The disputed domain name completely incorporates an obvious misspelling of the Complainant’s CARVANA trademarks, by the addition of the letter ‘u’ in the middle of the mark. The CARVANA mark is a distinctive coined term that is heavily advertised and well-known. The Respondent registered an insignificant variation of the Complainant’s mark to misdirect Internet users who make a common typographical or spelling error. The Complainant operates its core business online.

The Respondent is not authorised by the Complainant to use the disputed domain name. There is no indication that the Respondent is known by the disputed domain name. The Complainant’s trademark has no significance other than being connected to the Complainant. The Respondent has not, to the Complainant’s knowledge, sought or obtained any registrations for any tradenames, corporations or trademarks for the name “Carvana” or any variation on it. The Respondent is not making any legitimate non-commercial use of the disputed domain name. The Respondent’s use of the disputed domain name is purely commercial and is not legitimate. The Respondent knew of the Complainant’s trademarks when it registered the disputed domain name.

Since the CARVANA mark is an invented English word, third parties would not legitimately choose the disputed domain name unless they were seeking to create an impression of an association with the Complainant. The disputed domain name is designed to trade on the Complainant’s reputation and goodwill for financial gain. The Respondent is utilizing the disputed domain name to divert Internet users away from the Complainant’s primary website and authentic services towards the Respondent’s website.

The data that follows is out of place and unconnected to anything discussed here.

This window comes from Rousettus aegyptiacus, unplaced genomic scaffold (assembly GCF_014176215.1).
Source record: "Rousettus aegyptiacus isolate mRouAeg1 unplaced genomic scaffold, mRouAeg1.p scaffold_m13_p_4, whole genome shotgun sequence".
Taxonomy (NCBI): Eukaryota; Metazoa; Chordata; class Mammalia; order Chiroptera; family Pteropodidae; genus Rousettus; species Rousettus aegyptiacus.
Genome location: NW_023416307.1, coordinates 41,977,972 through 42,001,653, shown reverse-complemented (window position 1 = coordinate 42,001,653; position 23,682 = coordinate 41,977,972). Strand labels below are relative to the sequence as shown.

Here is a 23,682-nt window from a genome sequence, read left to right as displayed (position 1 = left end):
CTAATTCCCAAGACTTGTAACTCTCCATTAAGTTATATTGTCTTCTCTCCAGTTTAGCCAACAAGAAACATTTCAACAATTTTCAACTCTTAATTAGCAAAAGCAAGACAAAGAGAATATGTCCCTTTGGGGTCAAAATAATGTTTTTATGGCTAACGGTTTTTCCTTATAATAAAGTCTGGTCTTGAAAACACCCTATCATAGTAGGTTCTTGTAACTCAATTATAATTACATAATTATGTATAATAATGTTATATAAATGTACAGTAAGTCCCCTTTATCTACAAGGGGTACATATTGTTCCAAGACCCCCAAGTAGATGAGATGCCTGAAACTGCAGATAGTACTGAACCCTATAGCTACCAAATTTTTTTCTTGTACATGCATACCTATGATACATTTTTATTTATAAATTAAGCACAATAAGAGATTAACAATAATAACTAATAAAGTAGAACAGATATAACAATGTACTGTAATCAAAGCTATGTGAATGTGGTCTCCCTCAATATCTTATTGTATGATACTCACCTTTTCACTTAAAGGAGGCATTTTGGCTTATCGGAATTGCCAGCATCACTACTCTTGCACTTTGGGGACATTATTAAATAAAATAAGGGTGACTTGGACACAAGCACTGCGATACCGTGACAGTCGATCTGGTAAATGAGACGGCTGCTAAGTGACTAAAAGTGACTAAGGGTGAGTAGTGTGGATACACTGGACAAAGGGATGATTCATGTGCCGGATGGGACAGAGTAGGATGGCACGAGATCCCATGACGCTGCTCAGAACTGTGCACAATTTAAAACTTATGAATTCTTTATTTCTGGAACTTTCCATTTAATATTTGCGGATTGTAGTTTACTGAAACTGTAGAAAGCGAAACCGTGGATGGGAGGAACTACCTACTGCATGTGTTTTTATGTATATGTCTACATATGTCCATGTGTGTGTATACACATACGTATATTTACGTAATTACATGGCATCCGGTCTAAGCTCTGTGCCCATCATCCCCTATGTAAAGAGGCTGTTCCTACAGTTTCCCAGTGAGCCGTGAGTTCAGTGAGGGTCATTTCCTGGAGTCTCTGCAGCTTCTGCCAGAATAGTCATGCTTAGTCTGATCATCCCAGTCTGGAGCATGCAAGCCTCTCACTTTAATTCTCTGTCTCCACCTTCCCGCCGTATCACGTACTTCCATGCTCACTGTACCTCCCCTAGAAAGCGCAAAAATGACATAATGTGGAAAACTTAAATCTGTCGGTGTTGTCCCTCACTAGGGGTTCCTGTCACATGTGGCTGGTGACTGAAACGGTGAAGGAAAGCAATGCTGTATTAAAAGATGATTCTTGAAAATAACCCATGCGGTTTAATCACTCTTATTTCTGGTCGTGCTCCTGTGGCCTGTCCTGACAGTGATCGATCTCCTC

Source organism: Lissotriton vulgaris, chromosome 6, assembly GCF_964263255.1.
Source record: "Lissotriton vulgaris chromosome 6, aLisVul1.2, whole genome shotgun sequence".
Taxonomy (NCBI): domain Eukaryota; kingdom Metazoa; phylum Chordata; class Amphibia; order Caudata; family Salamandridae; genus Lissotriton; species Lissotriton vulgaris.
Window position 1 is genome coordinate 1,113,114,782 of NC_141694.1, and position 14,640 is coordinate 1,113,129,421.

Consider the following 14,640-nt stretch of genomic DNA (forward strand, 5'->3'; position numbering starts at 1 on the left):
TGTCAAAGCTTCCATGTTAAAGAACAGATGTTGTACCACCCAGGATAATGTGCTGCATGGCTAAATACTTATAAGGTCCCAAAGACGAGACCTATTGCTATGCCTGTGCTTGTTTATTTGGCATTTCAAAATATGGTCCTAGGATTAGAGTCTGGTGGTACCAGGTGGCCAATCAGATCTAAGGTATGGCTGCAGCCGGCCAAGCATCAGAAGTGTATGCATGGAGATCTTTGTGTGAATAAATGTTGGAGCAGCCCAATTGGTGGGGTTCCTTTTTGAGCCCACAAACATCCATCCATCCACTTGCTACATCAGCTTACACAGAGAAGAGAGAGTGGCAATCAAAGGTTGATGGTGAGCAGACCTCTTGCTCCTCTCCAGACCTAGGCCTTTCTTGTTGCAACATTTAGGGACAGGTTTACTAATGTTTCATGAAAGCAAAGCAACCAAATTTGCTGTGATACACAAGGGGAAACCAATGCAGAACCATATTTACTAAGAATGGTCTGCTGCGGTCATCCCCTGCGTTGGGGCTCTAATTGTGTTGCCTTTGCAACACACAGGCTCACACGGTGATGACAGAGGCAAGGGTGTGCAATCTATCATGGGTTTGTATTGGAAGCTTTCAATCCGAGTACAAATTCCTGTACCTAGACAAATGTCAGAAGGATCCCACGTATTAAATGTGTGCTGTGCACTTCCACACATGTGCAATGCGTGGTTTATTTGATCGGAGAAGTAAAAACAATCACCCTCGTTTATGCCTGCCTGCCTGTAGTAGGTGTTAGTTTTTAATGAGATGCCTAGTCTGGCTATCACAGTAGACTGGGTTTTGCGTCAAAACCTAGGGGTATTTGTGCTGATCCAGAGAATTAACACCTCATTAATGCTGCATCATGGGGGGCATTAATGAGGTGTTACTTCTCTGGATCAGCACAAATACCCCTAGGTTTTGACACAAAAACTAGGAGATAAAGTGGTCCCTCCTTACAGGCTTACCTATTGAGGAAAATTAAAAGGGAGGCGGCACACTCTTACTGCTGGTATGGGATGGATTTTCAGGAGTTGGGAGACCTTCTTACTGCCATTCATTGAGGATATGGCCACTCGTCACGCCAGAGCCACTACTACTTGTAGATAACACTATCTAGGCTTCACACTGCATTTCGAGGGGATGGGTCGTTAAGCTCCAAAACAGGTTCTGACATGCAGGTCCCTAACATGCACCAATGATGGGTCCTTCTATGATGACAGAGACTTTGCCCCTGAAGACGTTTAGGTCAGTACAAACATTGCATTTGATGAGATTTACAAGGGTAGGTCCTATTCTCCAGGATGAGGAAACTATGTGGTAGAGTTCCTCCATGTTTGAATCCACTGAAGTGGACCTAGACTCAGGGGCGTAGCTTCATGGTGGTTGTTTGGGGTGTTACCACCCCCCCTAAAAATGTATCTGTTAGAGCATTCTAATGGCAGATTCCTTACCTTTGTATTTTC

B. Respondent

The Respondent did not reply to the Complainant’s contentions.

6. Discussion and Findings

To succeed, the Complainant must demonstrate that all of the elements listed in paragraph 4(a) of the Policy have been satisfied:

(i) the disputed domain name is identical or confusingly similar to a trademark or service mark in which the Complainant has rights;

(ii) the Respondent has no rights or legitimate interests in respect of the disputed domain name; and

(iii) the disputed domain name has been registered and is being used in bad faith.

A. Identical or Confusingly Similar

The disputed domain name consists of the Complainant’s trademark, with the insertion of the letter “u” between the letters “car” and “van” and the generic Top-Level Domain (“gTLD”) “.com”. The gTLD is irrelevant here because it does not affect the meaning of the disputed domain name and is a standard registration requirement. See section 1.11 of the WIPO Overview of WIPO Panel Views on Selected UDRP Questions, Third Edition (“WIPO Overview 3.0”).